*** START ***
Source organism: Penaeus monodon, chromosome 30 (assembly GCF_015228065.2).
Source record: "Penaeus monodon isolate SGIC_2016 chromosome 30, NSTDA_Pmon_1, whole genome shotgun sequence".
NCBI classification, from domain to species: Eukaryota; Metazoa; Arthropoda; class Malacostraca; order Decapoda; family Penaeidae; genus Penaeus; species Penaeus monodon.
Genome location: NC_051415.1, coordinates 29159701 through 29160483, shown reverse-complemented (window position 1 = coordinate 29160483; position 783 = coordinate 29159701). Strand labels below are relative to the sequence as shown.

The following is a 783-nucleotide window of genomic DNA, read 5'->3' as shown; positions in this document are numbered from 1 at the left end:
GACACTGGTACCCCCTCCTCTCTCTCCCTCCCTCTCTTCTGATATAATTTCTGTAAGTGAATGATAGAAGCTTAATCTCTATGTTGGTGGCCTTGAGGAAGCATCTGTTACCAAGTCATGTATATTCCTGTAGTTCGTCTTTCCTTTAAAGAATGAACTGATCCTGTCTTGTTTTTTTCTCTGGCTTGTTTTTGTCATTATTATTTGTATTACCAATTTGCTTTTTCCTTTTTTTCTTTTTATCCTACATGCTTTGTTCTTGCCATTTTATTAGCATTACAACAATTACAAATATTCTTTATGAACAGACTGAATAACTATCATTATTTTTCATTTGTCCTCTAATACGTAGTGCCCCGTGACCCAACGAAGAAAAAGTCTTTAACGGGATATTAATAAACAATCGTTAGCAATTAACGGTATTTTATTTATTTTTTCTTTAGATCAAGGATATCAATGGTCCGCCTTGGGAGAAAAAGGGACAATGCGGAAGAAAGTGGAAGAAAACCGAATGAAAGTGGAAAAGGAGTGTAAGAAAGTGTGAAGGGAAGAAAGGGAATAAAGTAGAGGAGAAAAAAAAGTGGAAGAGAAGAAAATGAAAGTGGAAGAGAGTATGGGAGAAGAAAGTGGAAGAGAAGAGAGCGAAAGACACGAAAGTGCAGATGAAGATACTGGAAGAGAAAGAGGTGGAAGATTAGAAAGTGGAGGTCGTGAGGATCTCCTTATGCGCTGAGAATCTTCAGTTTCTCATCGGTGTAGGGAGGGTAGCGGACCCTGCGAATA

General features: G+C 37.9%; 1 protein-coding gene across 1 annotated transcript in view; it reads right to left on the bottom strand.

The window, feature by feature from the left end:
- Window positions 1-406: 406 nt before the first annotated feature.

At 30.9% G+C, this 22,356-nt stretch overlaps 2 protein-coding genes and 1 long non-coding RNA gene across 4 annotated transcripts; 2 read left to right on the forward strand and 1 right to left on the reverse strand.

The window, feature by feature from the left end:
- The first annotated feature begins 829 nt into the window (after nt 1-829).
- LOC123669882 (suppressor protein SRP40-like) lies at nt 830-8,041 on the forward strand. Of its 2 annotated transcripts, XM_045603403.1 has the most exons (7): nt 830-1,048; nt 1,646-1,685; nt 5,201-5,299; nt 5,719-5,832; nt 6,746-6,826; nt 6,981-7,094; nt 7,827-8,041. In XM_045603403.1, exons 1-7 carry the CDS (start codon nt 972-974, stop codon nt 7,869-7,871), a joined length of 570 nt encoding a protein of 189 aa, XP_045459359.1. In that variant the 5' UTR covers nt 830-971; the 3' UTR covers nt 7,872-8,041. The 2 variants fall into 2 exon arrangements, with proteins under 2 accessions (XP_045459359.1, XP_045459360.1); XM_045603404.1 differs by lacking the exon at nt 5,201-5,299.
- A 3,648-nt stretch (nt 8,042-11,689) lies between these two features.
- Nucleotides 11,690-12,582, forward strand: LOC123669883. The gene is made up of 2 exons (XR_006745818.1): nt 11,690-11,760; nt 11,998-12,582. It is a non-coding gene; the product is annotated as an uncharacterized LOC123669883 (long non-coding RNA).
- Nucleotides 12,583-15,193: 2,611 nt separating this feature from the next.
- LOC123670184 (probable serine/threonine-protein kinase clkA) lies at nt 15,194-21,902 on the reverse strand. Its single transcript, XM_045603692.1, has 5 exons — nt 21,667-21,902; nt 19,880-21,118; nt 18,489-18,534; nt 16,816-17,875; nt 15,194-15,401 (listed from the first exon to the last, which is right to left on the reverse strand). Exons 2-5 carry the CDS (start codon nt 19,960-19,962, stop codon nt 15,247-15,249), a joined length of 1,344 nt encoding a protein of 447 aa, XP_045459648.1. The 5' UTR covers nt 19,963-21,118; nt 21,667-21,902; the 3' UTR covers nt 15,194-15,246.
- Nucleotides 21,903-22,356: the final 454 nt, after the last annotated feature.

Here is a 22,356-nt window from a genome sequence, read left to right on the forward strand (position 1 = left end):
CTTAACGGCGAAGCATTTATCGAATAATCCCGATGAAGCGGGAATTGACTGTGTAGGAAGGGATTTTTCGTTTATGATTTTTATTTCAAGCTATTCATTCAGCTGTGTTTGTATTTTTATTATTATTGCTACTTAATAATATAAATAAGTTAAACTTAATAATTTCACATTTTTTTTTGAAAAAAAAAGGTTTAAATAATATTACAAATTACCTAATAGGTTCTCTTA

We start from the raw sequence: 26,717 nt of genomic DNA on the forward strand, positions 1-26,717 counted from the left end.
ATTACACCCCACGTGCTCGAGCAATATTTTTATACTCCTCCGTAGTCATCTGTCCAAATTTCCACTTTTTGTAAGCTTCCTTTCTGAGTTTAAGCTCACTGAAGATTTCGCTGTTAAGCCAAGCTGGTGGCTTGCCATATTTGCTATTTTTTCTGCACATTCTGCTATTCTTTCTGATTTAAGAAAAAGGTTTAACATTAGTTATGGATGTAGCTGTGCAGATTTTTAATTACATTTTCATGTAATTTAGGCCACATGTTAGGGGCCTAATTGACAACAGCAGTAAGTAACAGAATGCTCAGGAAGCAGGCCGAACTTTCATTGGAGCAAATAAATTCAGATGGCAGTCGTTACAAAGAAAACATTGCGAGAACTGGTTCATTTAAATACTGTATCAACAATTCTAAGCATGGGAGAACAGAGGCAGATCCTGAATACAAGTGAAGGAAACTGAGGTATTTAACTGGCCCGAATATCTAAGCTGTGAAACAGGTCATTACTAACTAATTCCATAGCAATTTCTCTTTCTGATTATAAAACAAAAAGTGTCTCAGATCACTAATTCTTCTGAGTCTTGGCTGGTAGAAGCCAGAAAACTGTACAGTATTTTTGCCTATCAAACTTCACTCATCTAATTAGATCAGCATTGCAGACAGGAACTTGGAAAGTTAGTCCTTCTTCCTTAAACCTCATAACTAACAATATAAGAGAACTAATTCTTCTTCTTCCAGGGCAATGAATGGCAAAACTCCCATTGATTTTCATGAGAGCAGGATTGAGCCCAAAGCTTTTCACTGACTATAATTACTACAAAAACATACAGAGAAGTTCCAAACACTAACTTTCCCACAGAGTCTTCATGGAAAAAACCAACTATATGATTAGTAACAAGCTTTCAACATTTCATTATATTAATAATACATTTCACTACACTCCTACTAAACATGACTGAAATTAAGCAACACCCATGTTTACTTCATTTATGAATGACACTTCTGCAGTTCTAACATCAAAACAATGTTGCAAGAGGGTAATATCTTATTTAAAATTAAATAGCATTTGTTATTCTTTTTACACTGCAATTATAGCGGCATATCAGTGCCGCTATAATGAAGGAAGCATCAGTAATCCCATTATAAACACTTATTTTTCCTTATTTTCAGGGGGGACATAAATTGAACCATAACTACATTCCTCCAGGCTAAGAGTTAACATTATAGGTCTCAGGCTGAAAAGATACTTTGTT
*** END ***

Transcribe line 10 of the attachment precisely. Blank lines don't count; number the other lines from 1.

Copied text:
At 30.9% G+C, this 22,356-nt stretch overlaps 2 protein-coding genes and 1 long non-coding RNA gene across 4 annotated transcripts; 2 read left to right on the forward strand and 1 right to left on the reverse strand.